By Martin Macias Jr.
SAN FRANCISCO – A Ninth Circuit panel on Tuesday affirmed a federal judge’s order preliminarily barring California from enforcing a voter-approved ban on high-capacity gun magazines.
In Duncan v. Becerra, U.S. District Judge Roger Benitez temporarily blocked a portion of Proposition 63 that prohibits possession of magazines holding more than 10 rounds of ammunition.
The issue is set to go to trial this fall.
California Attorney General Xavier Becerra appealed to the Ninth Circuit, arguing Benitez abused his discretion in granting the injunction in favor of Virginia Duncan and the California Rifle & Pistol Association.
But in an 8-page unpublished memorandum issued Tuesday, U.S. Circuit Judge Norman Smith and U.S. District Judge Deborah Batts of the Southern District of New York ruled Benitez used the correct level of scrutiny to decide the preliminary injunction.
“The district court did not abuse its discretion by concluding that magazines for a weapon likely fall within the scope of the Second Amendment,” the judges said, adding that Becerra hadn’t pointed to any errors made by Benitez.
“[Becerra’s argument] is insufficient to establish that the district court’s findings of fact and its application of the legal standard to those facts were “illogical, implausible, or without support in inferences that may be drawn from facts in the record,” the majority held.
In his June 2017 order, Benitez said gun owners’ “entitlement to enjoy Second Amendment rights and just compensation is not eliminated simply because they possess ‘unpopular’ magazines holding more than 10 rounds.”
In his dissent, U.S. Circuit Judge John Wallace said a “reasonable fit” between gun owners’ rights and Proposition 63 can be accommodated if the state can show it does not challenge or burden core elements of the Second Amendment.
Wallace disagreed with his colleagues’ “judgment calls” on evidence submitted by the state in the case.
“California’s evidence – which included statistical studies, expert testimony, and surveys of mass shootings showing that the use of large-capacity magazines increases the lethality of gun violence – was more than sufficient to satisfy intermediate scrutiny,” Wallace wrote.
Wallace said the September 2013 Mayors Against Illegal Guns Survey, which Benitez wrote off as “inconclusive and irrelevant,” satisfied the requirement for relevant evidence.
The survey shows that assault weapons or large-capacity magazines were used in at least 15 percent of the mass shootings reported, and that in those incidents 151 percent more people were shot – and 63 percent more people died – than in other mass shootings the researchers looked at.
Wallace said he would have reversed Benitez’s injunction, though he did credit the judge for “ensuring the case did not stall awaiting disposition of this appeal.”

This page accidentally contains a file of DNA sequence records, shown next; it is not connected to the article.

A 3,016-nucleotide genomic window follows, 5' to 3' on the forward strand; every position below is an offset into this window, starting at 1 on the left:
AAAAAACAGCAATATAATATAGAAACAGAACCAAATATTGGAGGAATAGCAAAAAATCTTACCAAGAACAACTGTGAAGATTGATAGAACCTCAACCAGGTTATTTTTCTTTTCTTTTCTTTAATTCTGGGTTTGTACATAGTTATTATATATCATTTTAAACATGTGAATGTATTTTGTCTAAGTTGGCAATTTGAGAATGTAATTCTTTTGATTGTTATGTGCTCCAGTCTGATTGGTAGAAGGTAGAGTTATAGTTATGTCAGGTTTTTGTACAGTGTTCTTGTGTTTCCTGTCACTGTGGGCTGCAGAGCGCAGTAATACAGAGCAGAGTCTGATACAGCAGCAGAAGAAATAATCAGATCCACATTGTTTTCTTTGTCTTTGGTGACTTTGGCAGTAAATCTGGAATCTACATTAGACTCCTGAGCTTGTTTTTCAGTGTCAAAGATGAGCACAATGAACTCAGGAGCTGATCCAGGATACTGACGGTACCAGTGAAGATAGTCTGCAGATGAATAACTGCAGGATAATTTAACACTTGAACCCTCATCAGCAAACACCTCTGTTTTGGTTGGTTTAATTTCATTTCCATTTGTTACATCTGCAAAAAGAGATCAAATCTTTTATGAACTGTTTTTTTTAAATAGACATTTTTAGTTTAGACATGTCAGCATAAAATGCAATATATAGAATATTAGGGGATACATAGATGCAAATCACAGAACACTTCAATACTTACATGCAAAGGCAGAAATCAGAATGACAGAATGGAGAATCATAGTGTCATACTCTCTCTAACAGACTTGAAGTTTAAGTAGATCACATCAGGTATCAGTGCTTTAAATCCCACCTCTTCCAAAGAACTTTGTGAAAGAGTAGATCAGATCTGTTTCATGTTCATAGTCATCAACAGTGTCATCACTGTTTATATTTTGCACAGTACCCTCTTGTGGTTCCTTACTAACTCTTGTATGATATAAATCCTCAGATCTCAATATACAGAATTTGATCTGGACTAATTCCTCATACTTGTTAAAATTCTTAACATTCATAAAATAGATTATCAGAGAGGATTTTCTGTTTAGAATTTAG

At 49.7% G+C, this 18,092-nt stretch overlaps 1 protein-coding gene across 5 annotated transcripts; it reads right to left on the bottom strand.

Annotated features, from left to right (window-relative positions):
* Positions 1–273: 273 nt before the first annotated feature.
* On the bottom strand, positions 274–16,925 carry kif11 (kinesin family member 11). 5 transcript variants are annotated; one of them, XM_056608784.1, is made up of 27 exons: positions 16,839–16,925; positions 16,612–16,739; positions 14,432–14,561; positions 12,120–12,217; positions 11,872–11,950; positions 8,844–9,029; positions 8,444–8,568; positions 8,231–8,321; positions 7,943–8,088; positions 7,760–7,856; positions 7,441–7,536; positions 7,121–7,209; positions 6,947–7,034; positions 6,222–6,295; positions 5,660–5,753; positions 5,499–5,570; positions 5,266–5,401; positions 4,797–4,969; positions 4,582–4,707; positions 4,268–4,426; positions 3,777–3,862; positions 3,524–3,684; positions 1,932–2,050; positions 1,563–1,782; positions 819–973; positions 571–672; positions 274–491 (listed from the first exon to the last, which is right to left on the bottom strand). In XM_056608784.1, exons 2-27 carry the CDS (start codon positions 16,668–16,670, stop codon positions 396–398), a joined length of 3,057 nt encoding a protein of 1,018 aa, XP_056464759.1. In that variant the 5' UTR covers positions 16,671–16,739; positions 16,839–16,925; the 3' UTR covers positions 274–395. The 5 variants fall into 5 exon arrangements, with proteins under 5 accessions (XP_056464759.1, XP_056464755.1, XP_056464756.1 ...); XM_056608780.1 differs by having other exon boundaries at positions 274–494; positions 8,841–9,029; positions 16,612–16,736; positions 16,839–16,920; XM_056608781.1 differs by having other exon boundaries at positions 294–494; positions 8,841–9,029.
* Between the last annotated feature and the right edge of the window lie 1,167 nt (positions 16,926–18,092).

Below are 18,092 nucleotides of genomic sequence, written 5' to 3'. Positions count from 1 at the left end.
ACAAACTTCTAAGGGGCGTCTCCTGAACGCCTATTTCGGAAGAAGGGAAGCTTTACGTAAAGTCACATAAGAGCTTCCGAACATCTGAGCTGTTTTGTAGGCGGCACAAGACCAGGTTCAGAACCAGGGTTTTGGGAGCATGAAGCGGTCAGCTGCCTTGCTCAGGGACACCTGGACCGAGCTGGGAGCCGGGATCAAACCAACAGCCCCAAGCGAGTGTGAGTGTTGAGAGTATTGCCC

Plaintiff attorney Chuck Michel with Michel Associates said his clients are “thrilled” with the court’s ruling. He said gun owners hope they won’t be “turned into criminals” by state laws that ban what they’ve possessed legally for years.
“These standard capacity magazines are overwhelmingly chosen by law-abiding citizens for sport or to protect their families,” Michel said.
In a statement, the California Rifle & Pistol Association – which joined as a plaintiff in the case – called the ruling a blow to Lt. Gov. Gavin Newsom’s “anti-gun agenda.” Newsom is also the front-runner to be California’s next governor.
The gun-rights advocacy group questioned the merits of Becerra’s appeal, pointing to a motion for summary judgment which Benitez has yet to decide. A ruling on the merits of the case is also expected later this year.
“Regardless of the outcome, the case will most certainly be appealed again to the Ninth Circuit,” the group said. “But by that time, the Supreme Court will likely have a new justice who respects the right to keep and bear arms as protected by the Second Amendment.”
In an emailed statement to Courthouse News, the California Department of Justice it is reviewing the court’s opinion and “will continue to vigorously defend the challenged law.”
Magazines holding more than 10 rounds have been banned in California since 2000, but a previously intact grandfather clause allowed lawful owners who purchased high-capacity magazines before the law to keep them. Proposition 63, passed by 63 percent of voters in 2016, eliminated the grandfather clause.
A section of Proposition 63 required owners of guns with high-capacity magazines to surrender lawfully purchased property or face criminal prosecution. The ban was to take effect on July 1, 2017.
No government buyback was included in the law. The plaintiffs say some gun owners could lose thousands of dollars in magazines – amounting to an unlawful taking, they say.